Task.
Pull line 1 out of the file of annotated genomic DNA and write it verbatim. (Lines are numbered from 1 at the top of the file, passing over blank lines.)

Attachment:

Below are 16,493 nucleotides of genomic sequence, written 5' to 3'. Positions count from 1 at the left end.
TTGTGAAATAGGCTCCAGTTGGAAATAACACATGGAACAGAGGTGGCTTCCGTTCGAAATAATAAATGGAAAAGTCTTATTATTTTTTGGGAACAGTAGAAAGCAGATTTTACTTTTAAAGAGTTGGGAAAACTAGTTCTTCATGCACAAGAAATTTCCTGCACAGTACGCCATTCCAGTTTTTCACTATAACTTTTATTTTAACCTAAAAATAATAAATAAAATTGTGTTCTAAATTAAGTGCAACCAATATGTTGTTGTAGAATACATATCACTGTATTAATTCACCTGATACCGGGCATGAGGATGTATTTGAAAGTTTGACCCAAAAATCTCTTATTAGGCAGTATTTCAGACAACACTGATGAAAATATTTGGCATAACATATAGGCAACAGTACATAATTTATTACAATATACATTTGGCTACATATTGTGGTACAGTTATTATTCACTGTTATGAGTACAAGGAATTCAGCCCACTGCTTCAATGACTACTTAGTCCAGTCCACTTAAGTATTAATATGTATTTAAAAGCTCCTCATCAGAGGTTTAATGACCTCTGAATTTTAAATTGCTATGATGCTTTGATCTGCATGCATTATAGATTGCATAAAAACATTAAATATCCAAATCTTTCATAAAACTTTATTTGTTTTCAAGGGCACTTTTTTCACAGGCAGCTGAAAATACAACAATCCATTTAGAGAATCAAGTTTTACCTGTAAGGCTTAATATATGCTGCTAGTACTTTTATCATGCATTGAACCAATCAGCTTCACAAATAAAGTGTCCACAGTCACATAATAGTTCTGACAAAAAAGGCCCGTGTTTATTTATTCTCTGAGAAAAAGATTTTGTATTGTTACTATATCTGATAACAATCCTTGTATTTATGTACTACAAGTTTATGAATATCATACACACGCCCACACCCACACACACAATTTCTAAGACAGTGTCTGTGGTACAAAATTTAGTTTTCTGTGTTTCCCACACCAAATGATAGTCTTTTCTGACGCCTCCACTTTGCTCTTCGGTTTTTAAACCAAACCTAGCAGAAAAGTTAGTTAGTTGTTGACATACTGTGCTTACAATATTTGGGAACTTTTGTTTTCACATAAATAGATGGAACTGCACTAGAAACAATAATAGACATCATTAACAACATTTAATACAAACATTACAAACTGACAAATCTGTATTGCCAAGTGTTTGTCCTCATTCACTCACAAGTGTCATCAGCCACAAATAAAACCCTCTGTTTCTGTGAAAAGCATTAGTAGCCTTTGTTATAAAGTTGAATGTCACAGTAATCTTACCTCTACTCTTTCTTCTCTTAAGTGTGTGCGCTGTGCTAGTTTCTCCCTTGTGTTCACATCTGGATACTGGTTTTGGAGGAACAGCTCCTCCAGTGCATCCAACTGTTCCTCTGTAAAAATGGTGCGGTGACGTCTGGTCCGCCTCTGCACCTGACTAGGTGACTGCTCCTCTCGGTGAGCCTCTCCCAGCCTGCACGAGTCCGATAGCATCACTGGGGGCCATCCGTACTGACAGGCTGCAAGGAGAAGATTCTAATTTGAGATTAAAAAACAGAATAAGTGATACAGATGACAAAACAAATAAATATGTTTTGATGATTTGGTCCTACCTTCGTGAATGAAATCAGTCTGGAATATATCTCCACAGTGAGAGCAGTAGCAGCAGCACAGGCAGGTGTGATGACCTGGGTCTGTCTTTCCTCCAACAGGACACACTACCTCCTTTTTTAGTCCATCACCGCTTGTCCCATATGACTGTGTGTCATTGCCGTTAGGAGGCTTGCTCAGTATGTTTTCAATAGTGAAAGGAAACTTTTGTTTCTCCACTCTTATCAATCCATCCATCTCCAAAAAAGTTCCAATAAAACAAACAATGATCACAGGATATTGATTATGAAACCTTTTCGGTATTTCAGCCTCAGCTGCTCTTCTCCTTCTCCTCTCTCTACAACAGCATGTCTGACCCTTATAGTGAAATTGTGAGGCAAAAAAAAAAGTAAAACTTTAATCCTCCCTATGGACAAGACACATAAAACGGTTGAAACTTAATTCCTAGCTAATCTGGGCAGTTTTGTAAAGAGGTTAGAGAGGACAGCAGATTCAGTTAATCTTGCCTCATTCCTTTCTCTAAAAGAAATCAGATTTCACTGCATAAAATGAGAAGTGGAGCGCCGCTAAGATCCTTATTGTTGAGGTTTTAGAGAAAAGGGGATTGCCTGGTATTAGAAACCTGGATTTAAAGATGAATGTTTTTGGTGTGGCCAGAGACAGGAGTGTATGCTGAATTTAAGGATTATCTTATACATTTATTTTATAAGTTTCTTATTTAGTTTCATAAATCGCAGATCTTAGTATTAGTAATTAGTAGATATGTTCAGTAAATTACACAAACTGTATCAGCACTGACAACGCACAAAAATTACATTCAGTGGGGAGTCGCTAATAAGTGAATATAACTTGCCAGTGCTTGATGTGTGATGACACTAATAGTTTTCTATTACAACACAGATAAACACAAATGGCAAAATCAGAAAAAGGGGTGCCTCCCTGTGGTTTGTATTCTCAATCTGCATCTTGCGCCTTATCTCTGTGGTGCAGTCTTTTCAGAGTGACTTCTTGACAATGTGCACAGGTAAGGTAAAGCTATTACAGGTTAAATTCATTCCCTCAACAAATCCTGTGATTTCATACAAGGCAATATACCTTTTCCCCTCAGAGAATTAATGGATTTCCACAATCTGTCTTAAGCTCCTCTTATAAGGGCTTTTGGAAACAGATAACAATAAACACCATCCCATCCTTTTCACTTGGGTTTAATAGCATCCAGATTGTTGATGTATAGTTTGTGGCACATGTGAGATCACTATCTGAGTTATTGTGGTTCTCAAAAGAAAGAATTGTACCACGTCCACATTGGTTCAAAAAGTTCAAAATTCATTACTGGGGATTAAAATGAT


Below are 16,493 nucleotides of genomic sequence, written 5' to 3'. Positions count from 1 at the left end.